of good government, and the adOr to come to downright Calvin- vantages resultiog from the knowism, let us see what impiety there ledge of revealed truth, have been is in either of the five points, which hitherto dispensed: and shall it be distinguish Calvinists from Armini said to be impious to suppose, God ans. Would the Bishop have dared is not bound to dispense his favours, to deny, either the divine Presci. to all the wicked children of men, ence, or the divine Omnipotence ? at the same time, and in an equal If God foreknow all events per- degree? We acknowledge that his fectly, and can prevent whatever revealed will requires those who enhe pleases, then he does nothing in joy these blessings, to use the best time, but what he always intended means in their power to extend to do; and he suffers nothing to them; and the prophecies of his take place, but what he determin- word encourage us to hope, that ed, for wise and holy reasons, to they shall hereafter be enjoyed by permit to come to pass : e.g. That all nations ;' but God evidently acts Joseph's brethren should sell him as one who does not consider him. for a slave; that Pharaoh should self a debtor to his apostate crearefuse to let Israel go; that Sibon tures. The case of idiots, and of should reject the fair proposal made those who are born deaf or blind, to him by Moses ; or that Judas illustrates the same truth. should betray Christ; yet all these With respect to such persons as sinners acted as freely, and inex. admit the doctrine of the Atonement, cusably, as they could have done, I have often wondered how they, if if God had known nothing about they truly understand its import, them, either beforehand, or even can object to the doctrine of Elec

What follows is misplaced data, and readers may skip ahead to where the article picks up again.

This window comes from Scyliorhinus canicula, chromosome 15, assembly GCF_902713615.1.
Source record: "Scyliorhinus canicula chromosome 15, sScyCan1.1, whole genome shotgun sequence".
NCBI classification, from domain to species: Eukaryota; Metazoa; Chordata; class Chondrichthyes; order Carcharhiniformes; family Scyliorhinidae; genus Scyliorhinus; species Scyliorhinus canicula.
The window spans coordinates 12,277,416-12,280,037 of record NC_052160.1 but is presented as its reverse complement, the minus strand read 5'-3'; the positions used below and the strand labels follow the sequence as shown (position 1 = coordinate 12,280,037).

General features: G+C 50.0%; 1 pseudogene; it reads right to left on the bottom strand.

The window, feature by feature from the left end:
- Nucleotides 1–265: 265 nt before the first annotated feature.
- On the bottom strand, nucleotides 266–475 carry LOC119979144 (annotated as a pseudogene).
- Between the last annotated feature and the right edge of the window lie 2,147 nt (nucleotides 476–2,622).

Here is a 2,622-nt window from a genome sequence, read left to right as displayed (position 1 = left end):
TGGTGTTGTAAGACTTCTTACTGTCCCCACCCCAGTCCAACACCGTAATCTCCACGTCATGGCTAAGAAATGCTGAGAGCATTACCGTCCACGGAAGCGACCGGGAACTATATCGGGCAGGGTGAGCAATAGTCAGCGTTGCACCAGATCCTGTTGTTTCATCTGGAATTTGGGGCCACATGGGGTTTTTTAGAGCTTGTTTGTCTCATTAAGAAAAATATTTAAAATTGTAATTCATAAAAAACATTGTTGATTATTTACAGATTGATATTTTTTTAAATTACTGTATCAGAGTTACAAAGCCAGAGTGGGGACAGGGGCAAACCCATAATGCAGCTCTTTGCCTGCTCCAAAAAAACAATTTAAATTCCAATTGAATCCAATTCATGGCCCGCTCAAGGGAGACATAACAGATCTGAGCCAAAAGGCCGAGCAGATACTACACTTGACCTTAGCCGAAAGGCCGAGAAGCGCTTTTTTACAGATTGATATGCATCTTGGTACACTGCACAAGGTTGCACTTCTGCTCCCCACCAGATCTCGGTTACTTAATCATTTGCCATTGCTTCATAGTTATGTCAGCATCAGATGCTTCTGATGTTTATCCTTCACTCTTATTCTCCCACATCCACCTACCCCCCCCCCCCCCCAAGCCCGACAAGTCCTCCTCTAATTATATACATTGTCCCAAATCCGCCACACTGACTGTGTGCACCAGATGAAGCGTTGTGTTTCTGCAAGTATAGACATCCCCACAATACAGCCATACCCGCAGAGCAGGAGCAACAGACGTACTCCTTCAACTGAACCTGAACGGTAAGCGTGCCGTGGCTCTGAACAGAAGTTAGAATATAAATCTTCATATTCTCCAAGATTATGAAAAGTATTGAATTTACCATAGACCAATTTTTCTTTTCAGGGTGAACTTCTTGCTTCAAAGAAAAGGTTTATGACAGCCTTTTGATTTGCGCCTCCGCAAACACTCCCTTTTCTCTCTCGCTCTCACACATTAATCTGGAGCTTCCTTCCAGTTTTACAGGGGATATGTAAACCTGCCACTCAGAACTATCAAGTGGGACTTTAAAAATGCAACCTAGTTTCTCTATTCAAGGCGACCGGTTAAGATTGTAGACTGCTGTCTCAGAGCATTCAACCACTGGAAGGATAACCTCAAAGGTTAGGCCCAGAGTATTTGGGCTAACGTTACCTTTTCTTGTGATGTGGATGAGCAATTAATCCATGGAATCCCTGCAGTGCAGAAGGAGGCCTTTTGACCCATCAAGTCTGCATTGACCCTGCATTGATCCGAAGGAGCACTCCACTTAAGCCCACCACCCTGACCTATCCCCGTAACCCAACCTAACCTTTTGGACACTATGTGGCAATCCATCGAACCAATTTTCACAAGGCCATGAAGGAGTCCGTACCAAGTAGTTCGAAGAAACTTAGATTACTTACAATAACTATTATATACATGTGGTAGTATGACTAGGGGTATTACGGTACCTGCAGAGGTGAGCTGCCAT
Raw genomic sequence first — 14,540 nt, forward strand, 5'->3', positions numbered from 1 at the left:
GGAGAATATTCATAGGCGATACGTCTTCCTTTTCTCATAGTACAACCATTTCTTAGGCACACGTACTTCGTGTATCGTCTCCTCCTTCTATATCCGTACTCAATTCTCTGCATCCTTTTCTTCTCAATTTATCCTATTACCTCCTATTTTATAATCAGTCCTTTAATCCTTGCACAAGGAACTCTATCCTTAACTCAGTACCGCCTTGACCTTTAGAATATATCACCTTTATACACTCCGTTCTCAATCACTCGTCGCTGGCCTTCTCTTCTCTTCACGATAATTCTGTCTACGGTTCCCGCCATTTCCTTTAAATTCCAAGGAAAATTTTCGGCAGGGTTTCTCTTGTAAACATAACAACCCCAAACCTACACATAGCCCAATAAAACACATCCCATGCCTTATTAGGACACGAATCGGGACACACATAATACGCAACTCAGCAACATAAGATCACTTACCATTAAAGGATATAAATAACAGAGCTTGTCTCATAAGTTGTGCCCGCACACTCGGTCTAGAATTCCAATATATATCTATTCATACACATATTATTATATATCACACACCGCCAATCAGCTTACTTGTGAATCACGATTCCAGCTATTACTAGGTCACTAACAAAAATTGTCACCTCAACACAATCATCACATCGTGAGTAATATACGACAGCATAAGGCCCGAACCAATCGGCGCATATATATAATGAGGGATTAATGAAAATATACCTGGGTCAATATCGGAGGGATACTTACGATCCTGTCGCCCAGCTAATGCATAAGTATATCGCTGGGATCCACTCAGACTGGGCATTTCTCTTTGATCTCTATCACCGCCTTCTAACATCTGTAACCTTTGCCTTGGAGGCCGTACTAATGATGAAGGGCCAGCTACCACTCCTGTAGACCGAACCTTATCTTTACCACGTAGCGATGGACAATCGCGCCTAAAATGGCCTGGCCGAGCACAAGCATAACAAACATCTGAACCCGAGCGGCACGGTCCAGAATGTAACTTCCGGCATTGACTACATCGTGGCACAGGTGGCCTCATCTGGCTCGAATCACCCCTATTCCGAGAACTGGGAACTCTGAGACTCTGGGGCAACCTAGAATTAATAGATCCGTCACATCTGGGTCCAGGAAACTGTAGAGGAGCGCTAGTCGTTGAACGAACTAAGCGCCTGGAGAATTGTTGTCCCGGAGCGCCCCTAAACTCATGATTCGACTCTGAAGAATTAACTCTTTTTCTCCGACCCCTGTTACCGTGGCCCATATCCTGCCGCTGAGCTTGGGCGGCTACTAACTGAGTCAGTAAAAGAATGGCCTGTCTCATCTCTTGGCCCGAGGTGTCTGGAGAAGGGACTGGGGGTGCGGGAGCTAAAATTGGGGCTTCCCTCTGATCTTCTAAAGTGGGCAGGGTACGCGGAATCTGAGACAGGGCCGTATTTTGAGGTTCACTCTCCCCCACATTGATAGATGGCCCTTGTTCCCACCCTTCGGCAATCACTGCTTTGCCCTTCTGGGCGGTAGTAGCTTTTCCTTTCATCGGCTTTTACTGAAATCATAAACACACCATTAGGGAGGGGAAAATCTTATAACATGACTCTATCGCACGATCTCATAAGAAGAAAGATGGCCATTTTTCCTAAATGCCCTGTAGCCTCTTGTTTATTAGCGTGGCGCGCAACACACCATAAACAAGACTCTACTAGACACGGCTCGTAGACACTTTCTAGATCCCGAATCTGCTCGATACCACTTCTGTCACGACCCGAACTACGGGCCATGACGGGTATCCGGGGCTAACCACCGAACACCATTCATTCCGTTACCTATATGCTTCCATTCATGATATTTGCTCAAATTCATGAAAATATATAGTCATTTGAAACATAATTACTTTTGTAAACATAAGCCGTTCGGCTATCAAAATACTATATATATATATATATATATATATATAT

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tion. If the guilt of man was so till it began to be effected, by the great as to need to be expiated by power of the Holy Spirit. But now the sacrifice of God's incarnate Son, í infer, from his having drawn me surely the gift of Christ must be the by his loving kindness, that he had most wonderful instance of divine loved me with an everlasting love. sovereignty that ever was, or can be Is it impious to suppose that my conceived. They that needed such loving him is the consequence and a ransom could never deserve that évidence of bis first loving me? Are God should provide it. But if he not the most powerful motives to has done this freely, surely it would humility, gratitude, and obedience, be impossible to see any wisdom in the natural consequences of this its being left to chance, or to the doctrine? We most readily allow good inclinations of depraved crea- it would be inconsistent and imtures, whether any happy conse- pious to say, because God has quences should ever follow from the graciously, predestinated us to be sufferings of the blessed Redeemer; conformed to the image of his Son, or whether he should see such fruits therefore we need not be anxious to of the travel of his soul, as could bear his blessed likeness ;' but this give him full satisfaction. Would inference we utterly abhor. God have sent his Son to atone for where is the impiety of attributing the guilt of sinners, if he had not repentance, faith, holiness, and known that his Spirit could conquer obedience, wherever they are really their depravity? Is it then impious found, to the effectual operation of to suppose God bas absolutely de. the Spirit of God, and from hence creed that he shall have a sufficient alone inferring that he designed reward? or would it be more pious from eternity to produce that change to admit, that man's self-will may which he has effected in time? expose, to a real disappointment, As to the death of Christ, which all the efforts of divine mercy, wis. we have already observed, must be dom, and power, to turn a sinner considered as an astonishing into God?